In a stunning blow to the movie theater industry, Cineworld, parent to Regal Cinemas, may re-shutter all screens in the United States and United Kingdom. The nation’s No. 2 theater chain had just announced on social media the re-opening of all screens in North Carolina.
Cineworld Oct. 4 tweeted, “We can confirm we are considering the temporary closure of our U.K. and U.S. cinemas, but a final decision has not yet been reached. Once a decision has been made we will update all staff and customers as soon as we can.”
Media reports say the move by the second-largest exhibitor in the world, after AMC Theatres, comes following Metro Goldwyn Mayer and Universal Pictures’ decision to further delay the release of the new James Bond movie, No Time to Die, until April 2021. That followed Disney’s previous decision to further delay the release of Marvel Studios’ Black Widow, among other tentpole releases, until 2021.
Regal runs 546 theaters (7,211 screens) in the U.S., in addition Cineworld’s 128 theaters in the U.K. and Ireland. The company lost $1.6 billion through June 30.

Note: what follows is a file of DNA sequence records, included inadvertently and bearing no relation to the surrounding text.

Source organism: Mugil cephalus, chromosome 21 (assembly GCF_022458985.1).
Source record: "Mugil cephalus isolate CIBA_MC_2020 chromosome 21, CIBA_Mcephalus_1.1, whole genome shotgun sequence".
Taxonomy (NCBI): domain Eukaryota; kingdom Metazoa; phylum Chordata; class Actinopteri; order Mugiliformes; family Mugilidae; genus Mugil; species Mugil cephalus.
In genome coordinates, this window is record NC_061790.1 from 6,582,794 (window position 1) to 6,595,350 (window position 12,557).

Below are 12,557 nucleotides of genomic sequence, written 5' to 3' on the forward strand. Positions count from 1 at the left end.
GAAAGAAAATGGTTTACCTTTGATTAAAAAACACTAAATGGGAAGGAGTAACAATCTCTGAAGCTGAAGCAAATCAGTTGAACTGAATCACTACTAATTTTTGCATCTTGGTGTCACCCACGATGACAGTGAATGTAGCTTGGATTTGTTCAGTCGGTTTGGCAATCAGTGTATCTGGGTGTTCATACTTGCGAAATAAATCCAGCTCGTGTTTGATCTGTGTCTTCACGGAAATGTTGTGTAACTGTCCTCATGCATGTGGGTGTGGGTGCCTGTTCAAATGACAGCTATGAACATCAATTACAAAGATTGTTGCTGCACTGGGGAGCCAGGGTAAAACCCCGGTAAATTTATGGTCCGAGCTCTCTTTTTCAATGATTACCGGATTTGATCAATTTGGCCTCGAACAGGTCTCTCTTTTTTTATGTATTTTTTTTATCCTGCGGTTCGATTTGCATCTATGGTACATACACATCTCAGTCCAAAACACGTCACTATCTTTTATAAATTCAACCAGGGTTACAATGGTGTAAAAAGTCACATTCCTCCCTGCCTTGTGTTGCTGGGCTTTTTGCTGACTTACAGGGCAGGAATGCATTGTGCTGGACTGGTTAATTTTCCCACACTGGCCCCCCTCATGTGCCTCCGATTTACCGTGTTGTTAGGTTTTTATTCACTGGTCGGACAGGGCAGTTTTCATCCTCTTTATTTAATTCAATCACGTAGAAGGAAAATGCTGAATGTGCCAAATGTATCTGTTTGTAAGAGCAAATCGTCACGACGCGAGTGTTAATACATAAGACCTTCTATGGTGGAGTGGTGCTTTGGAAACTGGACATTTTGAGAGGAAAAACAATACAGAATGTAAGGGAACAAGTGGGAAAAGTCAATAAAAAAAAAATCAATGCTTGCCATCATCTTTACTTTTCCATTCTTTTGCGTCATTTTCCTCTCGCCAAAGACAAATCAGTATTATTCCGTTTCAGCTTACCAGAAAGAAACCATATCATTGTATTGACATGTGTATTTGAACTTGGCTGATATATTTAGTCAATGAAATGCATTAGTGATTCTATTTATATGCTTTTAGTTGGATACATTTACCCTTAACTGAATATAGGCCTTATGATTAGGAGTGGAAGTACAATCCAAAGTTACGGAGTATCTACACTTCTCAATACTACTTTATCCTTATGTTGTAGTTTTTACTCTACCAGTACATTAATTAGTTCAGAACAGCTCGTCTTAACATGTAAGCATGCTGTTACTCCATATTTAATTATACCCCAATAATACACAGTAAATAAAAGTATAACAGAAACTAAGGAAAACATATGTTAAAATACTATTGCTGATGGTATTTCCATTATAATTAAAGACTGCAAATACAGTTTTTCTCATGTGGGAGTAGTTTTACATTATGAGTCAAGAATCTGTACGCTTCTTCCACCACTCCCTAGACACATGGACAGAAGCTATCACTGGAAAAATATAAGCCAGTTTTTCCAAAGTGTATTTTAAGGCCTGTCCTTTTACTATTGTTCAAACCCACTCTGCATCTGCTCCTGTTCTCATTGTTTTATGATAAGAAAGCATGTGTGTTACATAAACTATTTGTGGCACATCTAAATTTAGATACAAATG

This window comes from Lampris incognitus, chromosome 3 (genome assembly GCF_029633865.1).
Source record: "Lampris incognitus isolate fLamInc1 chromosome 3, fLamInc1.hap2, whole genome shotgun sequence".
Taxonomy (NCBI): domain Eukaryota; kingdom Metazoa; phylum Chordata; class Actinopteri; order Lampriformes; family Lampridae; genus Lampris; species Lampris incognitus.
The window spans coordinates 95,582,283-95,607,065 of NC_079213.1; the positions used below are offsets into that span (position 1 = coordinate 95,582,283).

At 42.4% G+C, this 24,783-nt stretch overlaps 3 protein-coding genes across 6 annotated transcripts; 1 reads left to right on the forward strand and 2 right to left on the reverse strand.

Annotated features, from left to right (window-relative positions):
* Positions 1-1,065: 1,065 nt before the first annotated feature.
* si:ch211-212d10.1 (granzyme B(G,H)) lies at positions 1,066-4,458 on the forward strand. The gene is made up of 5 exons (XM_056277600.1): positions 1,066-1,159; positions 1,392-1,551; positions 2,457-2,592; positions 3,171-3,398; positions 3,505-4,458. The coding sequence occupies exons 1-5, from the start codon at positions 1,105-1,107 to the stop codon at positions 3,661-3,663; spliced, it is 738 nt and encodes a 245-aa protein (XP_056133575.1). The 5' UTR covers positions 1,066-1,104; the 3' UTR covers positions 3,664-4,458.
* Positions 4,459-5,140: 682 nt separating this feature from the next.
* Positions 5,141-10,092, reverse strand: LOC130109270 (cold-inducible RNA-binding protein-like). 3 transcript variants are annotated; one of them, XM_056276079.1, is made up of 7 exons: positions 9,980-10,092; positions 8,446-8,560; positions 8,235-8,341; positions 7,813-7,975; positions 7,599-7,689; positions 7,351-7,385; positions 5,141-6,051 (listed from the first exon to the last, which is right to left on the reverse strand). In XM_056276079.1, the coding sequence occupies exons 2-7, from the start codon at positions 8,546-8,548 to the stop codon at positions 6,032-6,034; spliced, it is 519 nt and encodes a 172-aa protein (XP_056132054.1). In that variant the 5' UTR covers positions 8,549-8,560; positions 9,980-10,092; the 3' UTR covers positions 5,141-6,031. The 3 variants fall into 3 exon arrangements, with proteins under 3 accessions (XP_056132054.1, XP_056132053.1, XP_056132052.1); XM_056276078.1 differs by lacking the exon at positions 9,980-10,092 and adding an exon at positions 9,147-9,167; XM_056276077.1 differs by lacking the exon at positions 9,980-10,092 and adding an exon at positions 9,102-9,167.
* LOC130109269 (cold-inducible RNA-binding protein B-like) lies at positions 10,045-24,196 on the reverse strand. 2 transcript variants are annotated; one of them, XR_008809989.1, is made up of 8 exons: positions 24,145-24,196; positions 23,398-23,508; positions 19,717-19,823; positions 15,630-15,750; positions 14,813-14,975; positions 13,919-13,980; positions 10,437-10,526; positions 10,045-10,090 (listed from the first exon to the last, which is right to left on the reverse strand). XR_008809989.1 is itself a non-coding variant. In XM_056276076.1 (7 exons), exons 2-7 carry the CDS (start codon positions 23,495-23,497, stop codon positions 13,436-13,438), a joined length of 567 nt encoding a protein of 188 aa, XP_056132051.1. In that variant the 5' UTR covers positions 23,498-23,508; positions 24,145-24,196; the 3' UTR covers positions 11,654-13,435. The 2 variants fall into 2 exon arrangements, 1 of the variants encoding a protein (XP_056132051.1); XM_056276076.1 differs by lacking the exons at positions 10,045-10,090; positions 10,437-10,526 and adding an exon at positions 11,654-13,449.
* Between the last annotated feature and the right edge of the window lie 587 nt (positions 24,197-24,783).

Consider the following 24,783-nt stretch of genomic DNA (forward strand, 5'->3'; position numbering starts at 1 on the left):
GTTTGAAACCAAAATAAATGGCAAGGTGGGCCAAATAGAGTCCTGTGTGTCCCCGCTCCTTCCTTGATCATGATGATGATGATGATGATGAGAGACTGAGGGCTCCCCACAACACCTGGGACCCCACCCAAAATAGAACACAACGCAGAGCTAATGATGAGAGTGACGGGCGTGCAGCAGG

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The industry has been grappling with the effects of the coronavirus pandemic since March when screens worldwide were forced to close. Industrywide revenue is down more than 75% year-to-date.
AMC Theatres, which has re-opened about 75% of its domestic screens, reportedly has enough liquidity to continue operating about six months. That’s because operating largely empty theaters is costing the chain about $115 million monthly in overhead expenses.
As a result, S&P Global Ratings Oct. 2 downgraded the parent company’s fiscal rating to CCC- from CCC+. The lower grade makes it harder for the chain to borrow money.
“A liquidity crisis is all but inevitable even if the company were to fully re-open all of its theaters,” S&P wrote in a note.
Specifically, the report contends cinema attendance will remain constrained by consumers’ health and safety concerns and social-distancing measures until an effective treatment or vaccine becomes widely available.
The firms believes a vaccine won’t be widely available until mid-2021, with the exhibitor industry not fully recovering to 2019 levels until 2022.
Michael Pachter, media analyst with Wedbush Securities, argues that going to the movies should not be a life and death decision for families.
“Theatrical exhibition is in the middle of a perfect storm,” Pachter wrote in a note over the summer. “Theater closures not only deplete cash reserves and sources of liquidity, but may alter consumer behavior indefinitely.”